You might not know it, but March is Brain Injury Awareness Month. Sponsored by the Brain Injury Association of America, Brain Injury Awareness Month seeks to raise awareness about the causes of traumatic brain injuries (TBIs), how to prevent them and the challenges facing those who live with a brain injury. TBIs are head injuries […]
When a claim for Social Security disability benefits is denied, the applicant has a right to appeal that decision. The final stage of the appeals process is an administrative hearing in front of an Administrative Law Judge (ALJ). The judge’s final decision will be based on the medical evidence the applicant has submitted. It’s important […]
The Social Security Administration has recently released its list of 2020 Social Security changes. We’d like to share some of the details with our readers who will be receiving or expect to receive retirement benefits, supplemental income benefits or disability benefits in 2020. Cost of Living Adjustment (COLA) To keep up with inflation, there’s a […]
A technicality that surprises many Social Security Disability claimants is a rule called the “date last insured” (DLI). This date is the last date you are eligible to receive Social Security Disability Insurance (SSDI). While there are many factors involved, your DLI generally expires around five years after you stop working. Regardless of your disabling […]
Social Security Disability claimants, take note: the Trump administration is working on a proposal authorizing SSA to use Facebook, Twitter and other social media platforms, as an investigative tool to identify fraudulent claims for Social Security disability benefits. The New York Times reports this is part of the current administration’s efforts to “save Medicare, Medicaid […]
If you suffer from a spinal cord injury or disease, you may be eligible for Social Security Disability Insurance (SSDI). There are two ways to qualify for SSDI benefits for spinal cord disorders:
• meeting Listing 11.08 as defined by SSA, or
• if the impairment does not meet the criteria of a listing, it can medically equal the criteria of a listing.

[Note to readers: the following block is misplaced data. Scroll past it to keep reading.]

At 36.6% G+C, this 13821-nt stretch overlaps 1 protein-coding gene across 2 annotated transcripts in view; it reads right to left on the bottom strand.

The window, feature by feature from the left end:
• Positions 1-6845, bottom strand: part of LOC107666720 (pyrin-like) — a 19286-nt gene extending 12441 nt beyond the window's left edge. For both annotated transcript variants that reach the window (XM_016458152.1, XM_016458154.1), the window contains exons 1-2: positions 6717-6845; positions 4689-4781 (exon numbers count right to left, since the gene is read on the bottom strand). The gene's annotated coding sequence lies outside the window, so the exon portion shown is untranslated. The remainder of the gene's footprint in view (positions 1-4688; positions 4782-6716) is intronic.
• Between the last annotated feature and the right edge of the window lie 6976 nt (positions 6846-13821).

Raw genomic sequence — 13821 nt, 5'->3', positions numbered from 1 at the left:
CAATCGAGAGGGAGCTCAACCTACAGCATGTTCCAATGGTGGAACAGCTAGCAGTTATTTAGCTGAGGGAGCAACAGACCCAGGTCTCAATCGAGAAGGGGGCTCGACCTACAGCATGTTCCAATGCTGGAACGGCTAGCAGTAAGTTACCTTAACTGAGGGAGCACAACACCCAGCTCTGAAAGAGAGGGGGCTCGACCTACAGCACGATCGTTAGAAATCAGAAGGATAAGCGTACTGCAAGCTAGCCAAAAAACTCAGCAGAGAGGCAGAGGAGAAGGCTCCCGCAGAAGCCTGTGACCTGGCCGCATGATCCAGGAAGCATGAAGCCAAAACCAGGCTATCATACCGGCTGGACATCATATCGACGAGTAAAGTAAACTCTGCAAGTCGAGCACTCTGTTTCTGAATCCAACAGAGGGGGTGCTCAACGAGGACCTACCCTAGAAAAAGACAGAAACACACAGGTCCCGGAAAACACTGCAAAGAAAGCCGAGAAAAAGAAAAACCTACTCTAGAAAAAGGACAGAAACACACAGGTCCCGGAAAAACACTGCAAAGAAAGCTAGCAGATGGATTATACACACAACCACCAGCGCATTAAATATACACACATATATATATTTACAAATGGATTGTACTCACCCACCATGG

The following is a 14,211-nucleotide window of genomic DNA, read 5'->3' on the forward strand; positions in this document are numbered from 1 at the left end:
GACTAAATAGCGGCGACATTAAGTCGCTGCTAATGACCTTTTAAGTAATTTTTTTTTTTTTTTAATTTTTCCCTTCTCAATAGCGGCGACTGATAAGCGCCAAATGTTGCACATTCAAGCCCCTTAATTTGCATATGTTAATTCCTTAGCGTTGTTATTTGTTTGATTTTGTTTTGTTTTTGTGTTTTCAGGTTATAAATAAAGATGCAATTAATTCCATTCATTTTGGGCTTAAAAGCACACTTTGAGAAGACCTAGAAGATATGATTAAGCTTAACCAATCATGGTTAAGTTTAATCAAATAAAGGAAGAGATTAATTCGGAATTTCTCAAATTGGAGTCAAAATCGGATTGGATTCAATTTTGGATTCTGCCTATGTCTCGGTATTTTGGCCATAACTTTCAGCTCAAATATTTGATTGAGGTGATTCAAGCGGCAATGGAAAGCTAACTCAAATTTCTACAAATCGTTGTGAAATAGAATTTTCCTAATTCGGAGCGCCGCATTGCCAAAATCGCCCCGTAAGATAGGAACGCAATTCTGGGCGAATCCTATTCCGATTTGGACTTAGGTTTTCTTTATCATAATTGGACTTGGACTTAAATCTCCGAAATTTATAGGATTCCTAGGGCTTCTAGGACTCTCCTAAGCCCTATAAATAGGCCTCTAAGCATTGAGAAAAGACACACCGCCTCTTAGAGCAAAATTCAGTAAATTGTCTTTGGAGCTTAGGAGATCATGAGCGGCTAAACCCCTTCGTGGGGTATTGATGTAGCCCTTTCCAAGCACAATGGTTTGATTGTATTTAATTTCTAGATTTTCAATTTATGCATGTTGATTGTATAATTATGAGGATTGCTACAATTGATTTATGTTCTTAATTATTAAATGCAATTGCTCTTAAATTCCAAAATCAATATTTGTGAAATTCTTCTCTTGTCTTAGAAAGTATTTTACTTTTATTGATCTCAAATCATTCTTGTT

In either case, your condition must limit your functioning so much that you cannot work and earn a living. The following presents the basics you need to know about filing for critical SSDI benefits you need and deserve, or appealing a claim denial for SSDI benefits for spinal cord disorders.
What does Social Security look at when deciding to award disability benefits for cerebral palsy (CP)? Even with the strongest claims, many CP disability cases are initially denied. Having good legal help after a claim denial can make the difference between winning and losing much needed compensation.
Cerebral palsy is an umbrella condition for several different movement disorders. In many cases, it has also been shown to negatively impact hearing, eyesight, speech, and reasoning, and it can also cause seizures. Those with severe cerebral palsy may be able to get disability benefits from Social Security – if they qualify.
How does Social Security evaluate and award weight loss disability benefits? While many people fight to drop a few pounds, those who have an ongoing weight loss problem know just how frustrating and scary it can be.
Most of the time, persistent trouble maintaining weight is a symptom of a serious medical disease. Depending on the nature of the related medical disorder, you may be experiencing a variety of serious associated symptoms that make it difficult to engage in regular activities of daily living or even concentrate for long periods of time.
Do you qualify for SSDI benefits for short bowel syndrome? How does Social Security evaluate this digestive system impairment for disability?
Anyone who has short bowel syndrome (SBS) knows how hard it is to live with. Not only are you often weak and tired, you have to deal with frequent heartburn, cramping, and bloating. And, of course, the diarrhea can be so severe it can lead to malnutrition and death if you aren’t properly treated.
People with bronchiectasis not only experience frequent trouble breathing, they tend to have repeated, serious bouts of issues like pneumonia, bronchitis, or even respiratory failure. If this sounds like you, there’s a good chance you’re having trouble handling the activities of daily living, much less successfully going to work and holding down a job.
The SSA understands how difficult living with this condition is, which is why they have included bronchiectasis in their Social Security Disability Listings of Impairments – a compendium of recognized debilitating medical issues with clear definitions and specific criteria you need to meet in order to get disability benefits.